In studying the development of a people nothing is more helpful than a correct understanding of their system of judicature, for here we not only learn their methods of administering justice, but, at the same time, we get an insight into their conception of justice itself. There is no question of government more vital to the individual than the mode in which the authority of that government is to be administered. There is hardly another function of government that touches the citizen at a point quite so delicate as the institution, which passes judgment upon his deeds and intentions. Hence we find that all peoples at all times have demanded a satisfactory and, to their minds, a fair system of meting out justice to both offender and offended. “Equality before the law” is not alone a plea for an equal voice in selecting the rulers and legislators who are to make the laws, but it is also a plea for an indiscriminating law, applying indiscriminately to rich and poor, bond and free, to be administered by an impartial hand, not without a certain “fear and trembling,” yet with a boldness and fidelity becoming a man robed with authority. I say the people not only demand that the laws be impartial, but that the courts in which those laws are to be interpreted and applied be such as will insure...Read More
Collection: Trinity College Historical Society
Such in general were the courts in North Carolina at the end of the proprietary government, and such they continued for several years thereafter. The change of the Colonial government from proprietary to royal had very little effect upon the courts. Only such changes were made from time to time as circumstances demanded. It now remains for us to note a few of the more important of these changes that were made prior to the beginning of the Revolution. The first one of importance occurred in 1738. An act was passed “by his Excellency Gabriel Johnston, Esq., Governor, by and with the consent of his Majesty’s Council, and the General Assembly of this province,” abolishing the Provost-Marshals of the Province and appointing instead a Sheriff in each County. Three Justices of the Peace in each county must be recommended biennially to the Governor by the court of the county, who must be “most fit and able to execute the office of Sheriff for their respective counties.” The Governor appointed the one that to him seemed “meet for the office,” and he served the next two ensuing years.” The same act changed the name Precinct to County, and the old Precinct Court became the County Court, but its organization and functions remained the same in essence as they had been. The next change of interest came in 1746 when there...Read More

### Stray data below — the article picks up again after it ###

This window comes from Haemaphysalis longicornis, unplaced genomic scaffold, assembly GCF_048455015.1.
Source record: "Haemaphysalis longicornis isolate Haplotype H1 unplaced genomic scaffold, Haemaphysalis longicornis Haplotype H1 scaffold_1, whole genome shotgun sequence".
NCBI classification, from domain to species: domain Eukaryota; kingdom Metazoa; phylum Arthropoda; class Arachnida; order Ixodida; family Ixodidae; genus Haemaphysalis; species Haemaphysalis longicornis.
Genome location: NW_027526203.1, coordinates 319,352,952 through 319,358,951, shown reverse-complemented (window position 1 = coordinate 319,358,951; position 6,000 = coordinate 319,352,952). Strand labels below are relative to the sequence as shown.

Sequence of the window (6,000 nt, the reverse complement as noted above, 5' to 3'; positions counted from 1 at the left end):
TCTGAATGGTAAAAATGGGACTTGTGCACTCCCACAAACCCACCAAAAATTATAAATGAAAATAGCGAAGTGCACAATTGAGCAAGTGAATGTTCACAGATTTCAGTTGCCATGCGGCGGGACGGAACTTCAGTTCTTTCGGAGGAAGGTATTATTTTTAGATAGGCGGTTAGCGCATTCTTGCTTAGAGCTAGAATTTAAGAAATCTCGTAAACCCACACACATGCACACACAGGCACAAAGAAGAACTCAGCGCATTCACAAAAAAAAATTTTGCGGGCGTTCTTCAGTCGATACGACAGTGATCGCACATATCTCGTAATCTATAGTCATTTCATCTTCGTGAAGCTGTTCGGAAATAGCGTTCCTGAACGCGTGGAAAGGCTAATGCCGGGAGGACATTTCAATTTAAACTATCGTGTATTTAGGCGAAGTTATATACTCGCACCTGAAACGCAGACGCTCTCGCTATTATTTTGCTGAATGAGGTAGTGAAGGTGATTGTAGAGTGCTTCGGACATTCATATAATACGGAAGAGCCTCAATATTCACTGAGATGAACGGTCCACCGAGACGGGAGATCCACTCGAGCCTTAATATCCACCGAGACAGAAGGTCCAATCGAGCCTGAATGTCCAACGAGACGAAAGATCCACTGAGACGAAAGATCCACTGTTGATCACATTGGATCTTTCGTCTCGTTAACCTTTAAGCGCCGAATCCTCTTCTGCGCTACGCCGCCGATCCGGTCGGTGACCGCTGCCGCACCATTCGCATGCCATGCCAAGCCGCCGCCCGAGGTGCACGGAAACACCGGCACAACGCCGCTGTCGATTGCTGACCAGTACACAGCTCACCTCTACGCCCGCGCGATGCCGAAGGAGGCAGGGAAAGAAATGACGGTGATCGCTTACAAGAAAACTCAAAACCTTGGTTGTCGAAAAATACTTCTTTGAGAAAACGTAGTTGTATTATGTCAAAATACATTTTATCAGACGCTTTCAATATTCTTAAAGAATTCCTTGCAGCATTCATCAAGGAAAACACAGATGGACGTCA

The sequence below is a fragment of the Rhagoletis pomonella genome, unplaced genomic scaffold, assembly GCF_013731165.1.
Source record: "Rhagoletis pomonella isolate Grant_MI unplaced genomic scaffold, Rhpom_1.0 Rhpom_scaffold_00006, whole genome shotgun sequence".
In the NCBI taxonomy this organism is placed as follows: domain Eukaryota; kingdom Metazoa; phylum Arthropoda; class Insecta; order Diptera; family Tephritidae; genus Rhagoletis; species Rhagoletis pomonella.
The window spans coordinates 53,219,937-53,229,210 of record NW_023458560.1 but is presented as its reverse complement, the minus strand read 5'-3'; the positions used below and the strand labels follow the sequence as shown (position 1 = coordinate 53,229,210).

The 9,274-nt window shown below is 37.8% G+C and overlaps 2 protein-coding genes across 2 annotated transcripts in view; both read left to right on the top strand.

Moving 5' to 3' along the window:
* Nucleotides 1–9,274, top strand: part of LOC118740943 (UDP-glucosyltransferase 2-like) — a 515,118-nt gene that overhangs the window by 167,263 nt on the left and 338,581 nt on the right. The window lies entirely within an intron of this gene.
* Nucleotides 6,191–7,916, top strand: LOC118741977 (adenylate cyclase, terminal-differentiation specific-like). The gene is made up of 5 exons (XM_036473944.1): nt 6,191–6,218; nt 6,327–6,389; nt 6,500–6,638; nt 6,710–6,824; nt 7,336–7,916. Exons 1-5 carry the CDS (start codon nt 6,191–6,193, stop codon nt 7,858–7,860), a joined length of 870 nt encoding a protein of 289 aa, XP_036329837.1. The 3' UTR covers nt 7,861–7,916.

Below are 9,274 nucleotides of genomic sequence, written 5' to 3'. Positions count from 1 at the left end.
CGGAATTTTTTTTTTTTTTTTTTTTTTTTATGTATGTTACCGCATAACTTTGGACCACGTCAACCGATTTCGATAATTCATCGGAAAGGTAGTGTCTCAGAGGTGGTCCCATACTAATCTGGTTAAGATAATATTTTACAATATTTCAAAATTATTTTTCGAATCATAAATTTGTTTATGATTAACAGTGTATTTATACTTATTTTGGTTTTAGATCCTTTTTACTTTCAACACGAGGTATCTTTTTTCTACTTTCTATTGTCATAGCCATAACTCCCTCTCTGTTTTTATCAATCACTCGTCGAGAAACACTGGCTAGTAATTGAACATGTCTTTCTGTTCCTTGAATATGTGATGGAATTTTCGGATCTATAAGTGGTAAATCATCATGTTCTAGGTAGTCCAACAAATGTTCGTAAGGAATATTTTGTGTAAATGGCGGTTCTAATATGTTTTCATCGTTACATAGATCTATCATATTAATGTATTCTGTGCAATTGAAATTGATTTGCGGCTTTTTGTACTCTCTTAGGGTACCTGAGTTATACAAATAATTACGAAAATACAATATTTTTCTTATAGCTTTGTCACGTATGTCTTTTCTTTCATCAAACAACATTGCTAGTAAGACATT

The sketch of General Clingman which his niece, Mrs. Kerr, contributed to The Archive for March, 1899, deals with the personal side of her distinguished uncle. It has, therefore, seemed to me that a further sketch which should deal with his political career would not be without value to North Carolinians. There have been many sons of our State who are ranked by their admirers as the equals of General Clingman in political ability; but there are few who can be thought to have equaled him in party prominence. His tireless activity kept him thoroughly up in any line of business in which Congress might be interested. In the exciting debates that preceded the Civil War he made it a custom not to retire before two o’clock. He soon was able to learn who were the men who were up latest and by talking to the others early in the evening and to these later on he was able to exchange views with a large number of men, so that when he went into the House in the morning his information as to the latest changes in public opinion was remarkably accurate. His impetuosity, fearlessness, and honesty made him an effective debater. He was ambitious. He determined early in life that he would be President, and but for the sectional issues that stood in his way, it is possible...Read More
The three courts above mentioned constituted the chief agencies for the administration of justice, but there were three other courts of secondary importance. These courts, it would seem, were instituted not so much because of any actual need of them, as because similar courts existed in the mother country, but because of the additional fact that they furnished more offices to be filled by the friends and kinsfolk of the Lords Proprietors. The first of these to be mentioned is the Court of Chancery. This was, as in England, a Court of equity. Its duties do not seem to be either numerous or difficult. “The Governor and the members of his Majesty’s Council are the judges of this court,” and the presence of the Governor and at least five members of the Council are essential to its sittings. “The Governor may hold court when and where he pleases although it is seldom held oftener than twice a year.” When the General Court was created, the chancery jurisdiction still remained in the hands of the Governor and Council. But other functions were added to these. Wills were proved before it, executor’s accounts were received by it, and lands were divided by it, and occasionally we find it hearing charges against citizens or against officers for misconduct in office. The second is the Admiralty Court, which consisted of a Judge, a...Read More